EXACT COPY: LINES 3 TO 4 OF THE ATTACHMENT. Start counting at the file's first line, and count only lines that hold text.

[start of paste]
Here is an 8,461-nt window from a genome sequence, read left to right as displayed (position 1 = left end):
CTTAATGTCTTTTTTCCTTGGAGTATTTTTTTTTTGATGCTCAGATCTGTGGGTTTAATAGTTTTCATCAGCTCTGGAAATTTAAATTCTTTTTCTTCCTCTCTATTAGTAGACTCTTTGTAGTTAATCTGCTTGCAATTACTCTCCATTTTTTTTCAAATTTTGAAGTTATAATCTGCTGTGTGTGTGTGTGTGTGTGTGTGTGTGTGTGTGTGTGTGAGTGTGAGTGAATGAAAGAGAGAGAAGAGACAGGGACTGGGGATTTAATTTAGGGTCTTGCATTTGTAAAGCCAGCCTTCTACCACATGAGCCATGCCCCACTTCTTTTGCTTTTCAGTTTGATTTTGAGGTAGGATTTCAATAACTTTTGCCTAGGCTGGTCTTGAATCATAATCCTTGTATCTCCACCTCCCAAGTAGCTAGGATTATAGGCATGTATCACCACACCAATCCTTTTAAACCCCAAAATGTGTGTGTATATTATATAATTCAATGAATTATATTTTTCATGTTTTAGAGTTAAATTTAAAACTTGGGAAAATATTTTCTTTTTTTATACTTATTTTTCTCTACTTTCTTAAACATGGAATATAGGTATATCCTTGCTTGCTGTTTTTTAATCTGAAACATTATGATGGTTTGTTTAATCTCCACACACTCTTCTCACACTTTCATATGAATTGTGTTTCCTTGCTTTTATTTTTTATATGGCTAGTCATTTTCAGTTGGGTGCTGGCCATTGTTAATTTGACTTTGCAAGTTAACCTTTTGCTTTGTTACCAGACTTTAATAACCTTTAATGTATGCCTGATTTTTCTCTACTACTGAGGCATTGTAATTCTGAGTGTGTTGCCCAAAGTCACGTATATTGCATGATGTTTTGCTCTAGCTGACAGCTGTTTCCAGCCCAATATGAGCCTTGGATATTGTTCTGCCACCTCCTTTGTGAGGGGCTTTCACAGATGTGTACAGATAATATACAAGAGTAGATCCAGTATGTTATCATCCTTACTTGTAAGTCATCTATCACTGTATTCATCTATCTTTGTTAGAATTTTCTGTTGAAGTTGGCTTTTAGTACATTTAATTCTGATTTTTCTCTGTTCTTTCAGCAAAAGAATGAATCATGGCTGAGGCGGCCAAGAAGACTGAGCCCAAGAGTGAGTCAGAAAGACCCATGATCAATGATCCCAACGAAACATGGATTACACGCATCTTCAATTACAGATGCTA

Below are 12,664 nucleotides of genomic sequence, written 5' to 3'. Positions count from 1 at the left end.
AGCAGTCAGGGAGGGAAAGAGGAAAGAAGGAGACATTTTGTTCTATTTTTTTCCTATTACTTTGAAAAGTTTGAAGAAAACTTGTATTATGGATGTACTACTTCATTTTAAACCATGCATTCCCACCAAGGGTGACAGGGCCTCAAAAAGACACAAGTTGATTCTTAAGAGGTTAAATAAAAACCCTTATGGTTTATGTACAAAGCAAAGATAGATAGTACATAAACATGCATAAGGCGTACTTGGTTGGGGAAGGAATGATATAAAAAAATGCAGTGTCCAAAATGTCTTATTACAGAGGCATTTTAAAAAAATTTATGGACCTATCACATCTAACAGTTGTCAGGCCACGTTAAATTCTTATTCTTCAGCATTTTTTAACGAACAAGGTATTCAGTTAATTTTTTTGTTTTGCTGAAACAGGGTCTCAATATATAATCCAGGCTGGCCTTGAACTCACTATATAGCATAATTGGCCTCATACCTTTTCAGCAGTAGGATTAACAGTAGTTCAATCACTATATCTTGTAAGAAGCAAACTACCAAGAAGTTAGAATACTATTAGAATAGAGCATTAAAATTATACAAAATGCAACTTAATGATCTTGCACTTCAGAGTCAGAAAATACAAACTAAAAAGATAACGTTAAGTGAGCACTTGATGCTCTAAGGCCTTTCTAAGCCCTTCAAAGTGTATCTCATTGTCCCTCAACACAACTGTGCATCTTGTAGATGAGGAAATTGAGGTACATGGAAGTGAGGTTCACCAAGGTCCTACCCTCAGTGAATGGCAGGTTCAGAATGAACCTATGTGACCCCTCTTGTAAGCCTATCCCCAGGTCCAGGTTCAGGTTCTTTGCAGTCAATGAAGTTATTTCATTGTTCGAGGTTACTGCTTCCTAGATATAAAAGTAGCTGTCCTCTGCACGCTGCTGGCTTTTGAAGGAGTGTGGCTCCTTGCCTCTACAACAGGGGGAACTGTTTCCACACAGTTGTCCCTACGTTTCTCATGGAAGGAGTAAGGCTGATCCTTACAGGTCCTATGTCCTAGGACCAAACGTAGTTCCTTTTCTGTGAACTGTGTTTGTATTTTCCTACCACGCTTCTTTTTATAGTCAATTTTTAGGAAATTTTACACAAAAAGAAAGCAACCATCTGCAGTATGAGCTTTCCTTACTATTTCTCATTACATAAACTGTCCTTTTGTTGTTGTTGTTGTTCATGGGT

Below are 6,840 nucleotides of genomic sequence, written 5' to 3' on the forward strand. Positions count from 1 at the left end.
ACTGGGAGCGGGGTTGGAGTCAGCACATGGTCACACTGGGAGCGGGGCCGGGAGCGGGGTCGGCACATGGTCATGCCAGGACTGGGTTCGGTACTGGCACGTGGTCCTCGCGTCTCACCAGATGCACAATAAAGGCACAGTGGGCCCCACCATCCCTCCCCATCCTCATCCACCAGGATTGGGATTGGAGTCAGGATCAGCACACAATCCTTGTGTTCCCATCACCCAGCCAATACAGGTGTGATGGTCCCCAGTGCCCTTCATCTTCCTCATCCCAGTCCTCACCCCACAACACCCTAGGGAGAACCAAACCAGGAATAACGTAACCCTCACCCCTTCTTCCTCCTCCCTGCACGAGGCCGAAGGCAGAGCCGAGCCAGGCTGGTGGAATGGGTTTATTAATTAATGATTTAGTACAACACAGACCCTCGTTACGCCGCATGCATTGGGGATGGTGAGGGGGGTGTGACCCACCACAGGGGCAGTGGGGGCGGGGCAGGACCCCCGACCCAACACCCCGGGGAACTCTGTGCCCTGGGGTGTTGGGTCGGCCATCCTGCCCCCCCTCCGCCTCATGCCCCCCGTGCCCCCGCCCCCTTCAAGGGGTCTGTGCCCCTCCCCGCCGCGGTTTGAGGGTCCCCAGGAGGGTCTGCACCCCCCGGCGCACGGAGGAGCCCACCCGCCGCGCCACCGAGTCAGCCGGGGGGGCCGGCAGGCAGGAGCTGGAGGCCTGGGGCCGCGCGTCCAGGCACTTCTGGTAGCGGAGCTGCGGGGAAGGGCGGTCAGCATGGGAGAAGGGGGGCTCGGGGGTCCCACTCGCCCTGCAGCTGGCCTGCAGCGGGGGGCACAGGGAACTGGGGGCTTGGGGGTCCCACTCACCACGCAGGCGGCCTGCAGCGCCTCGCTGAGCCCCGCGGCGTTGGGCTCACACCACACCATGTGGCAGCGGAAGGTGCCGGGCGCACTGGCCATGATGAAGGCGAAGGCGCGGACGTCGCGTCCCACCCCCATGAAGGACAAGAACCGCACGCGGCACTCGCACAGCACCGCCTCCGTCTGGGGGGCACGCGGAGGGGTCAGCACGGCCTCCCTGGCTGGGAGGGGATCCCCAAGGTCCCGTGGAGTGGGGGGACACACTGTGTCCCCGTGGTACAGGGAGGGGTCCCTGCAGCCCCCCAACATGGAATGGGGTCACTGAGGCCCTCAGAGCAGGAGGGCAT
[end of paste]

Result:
Below are 12,664 nucleotides of genomic sequence, written 5' to 3'. Positions count from 1 at the left end.
AGCAGTCAGGGAGGGAAAGAGGAAAGAAGGAGACATTTTGTTCTATTTTTTTCCTATTACTTTGAAAAGTTTGAAGAAAACTTGTATTATGGATGTACTACTTCATTTTAAACCATGCATTCCCACCAAGGGTGACAGGGCCTCAAAAAGACACAAGTTGATTCTTAAGAGGTTAAATAAAAACCCTTATGGTTTATGTACAAAGCAAAGATAGATAGTACATAAACATGCATAAGGCGTACTTGGTTGGGGAAGGAATGATATAAAAAAATGCAGTGTCCAAAATGTCTTATTACAGAGGCATTTTAAAAAAATTTATGGACCTATCACATCTAACAGTTGTCAGGCCACGTTAAATTCTTATTCTTCAGCATTTTTTAACGAACAAGGTATTCAGTTAATTTTTTTGTTTTGCTGAAACAGGGTCTCAATATATAATCCAGGCTGGCCTTGAACTCACTATATAGCATAATTGGCCTCATACCTTTTCAGCAGTAGGATTAACAGTAGTTCAATCACTATATCTTGTAAGAAGCAAACTACCAAGAAGTTAGAATACTATTAGAATAGAGCATTAAAATTATACAAAATGCAACTTAATGATCTTGCACTTCAGAGTCAGAAAATACAAACTAAAAAGATAACGTTAAGTGAGCACTTGATGCTCTAAGGCCTTTCTAAGCCCTTCAAAGTGTATCTCATTGTCCCTCAACACAACTGTGCATCTTGTAGATGAGGAAATTGAGGTACATGGAAGTGAGGTTCACCAAGGTCCTACCCTCAGTGAATGGCAGGTTCAGAATGAACCTATGTGACCCCTCTTGTAAGCCTATCCCCAGGTCCAGGTTCAGGTTCTTTGCAGTCAATGAAGTTATTTCATTGTTCGAGGTTACTGCTTCCTAGATATAAAAGTAGCTGTCCTCTGCACGCTGCTGGCTTTTGAAGGAGTGTGGCTCCTTGCCTCTACAACAGGGGGAACTGTTTCCACACAGTTGTCCCTACGTTTCTCATGGAAGGAGTAAGGCTGATCCTTACAGGTCCTATGTCCTAGGACCAAACGTAGTTCCTTTTCTGTGAACTGTGTTTGTATTTTCCTACCACGCTTCTTTTTATAGTCAATTTTTAGGAAATTTTACACAAAAAGAAAGCAACCATCTGCAGTATGAGCTTTCCTTACTATTTCTCATTACATAAACTGTCCTTTTGTTGTTGTTGTTGTTCATGGGT